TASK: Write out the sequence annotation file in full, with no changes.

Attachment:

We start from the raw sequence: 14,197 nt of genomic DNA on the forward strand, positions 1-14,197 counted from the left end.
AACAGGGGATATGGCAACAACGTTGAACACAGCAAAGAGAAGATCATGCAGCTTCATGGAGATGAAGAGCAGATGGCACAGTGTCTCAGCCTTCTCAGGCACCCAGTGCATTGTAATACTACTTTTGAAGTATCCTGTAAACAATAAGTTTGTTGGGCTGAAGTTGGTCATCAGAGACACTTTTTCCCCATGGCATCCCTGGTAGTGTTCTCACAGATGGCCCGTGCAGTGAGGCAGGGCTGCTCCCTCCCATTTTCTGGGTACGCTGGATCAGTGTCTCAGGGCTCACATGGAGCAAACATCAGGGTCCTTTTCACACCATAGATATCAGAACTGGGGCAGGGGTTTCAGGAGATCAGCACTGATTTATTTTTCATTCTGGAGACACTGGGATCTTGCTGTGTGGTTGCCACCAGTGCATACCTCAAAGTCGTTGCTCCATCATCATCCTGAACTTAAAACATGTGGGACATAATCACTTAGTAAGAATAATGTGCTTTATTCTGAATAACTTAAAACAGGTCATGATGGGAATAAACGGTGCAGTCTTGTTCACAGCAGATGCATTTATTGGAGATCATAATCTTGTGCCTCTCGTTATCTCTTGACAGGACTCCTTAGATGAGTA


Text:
We start from the raw sequence: 14,197 nt of genomic DNA on the forward strand, positions 1-14,197 counted from the left end.
AACAGGGGATATGGCAACAACGTTGAACACAGCAAAGAGAAGATCATGCAGCTTCATGGAGATGAAGAGCAGATGGCACAGTGTCTCAGCCTTCTCAGGCACCCAGTGCATTGTAATACTACTTTTGAAGTATCCTGTAAACAATAAGTTTGTTGGGCTGAAGTTGGTCATCAGAGACACTTTTTCCCCATGGCATCCCTGGTAGTGTTCTCACAGATGGCCCGTGCAGTGAGGCAGGGCTGCTCCCTCCCATTTTCTGGGTACGCTGGATCAGTGTCTCAGGGCTCACATGGAGCAAACATCAGGGTCCTTTTCACACCATAGATATCAGAACTGGGGCAGGGGTTTCAGGAGATCAGCACTGATTTATTTTTCATTCTGGAGACACTGGGATCTTGCTGTGTGGTTGCCACCAGTGCATACCTCAAAGTCGTTGCTCCATCATCATCCTGAACTTAAAACATGTGGGACATAATCACTTAGTAAGAATAATGTGCTTTATTCTGAATAACTTAAAACAGGTCATGATGGGAATAAACGGTGCAGTCTTGTTCACAGCAGATGCATTTATTGGAGATCATAATCTTGTGCCTCTCGTTATCTCTTGACAGGACTCCTTAGATGAGTA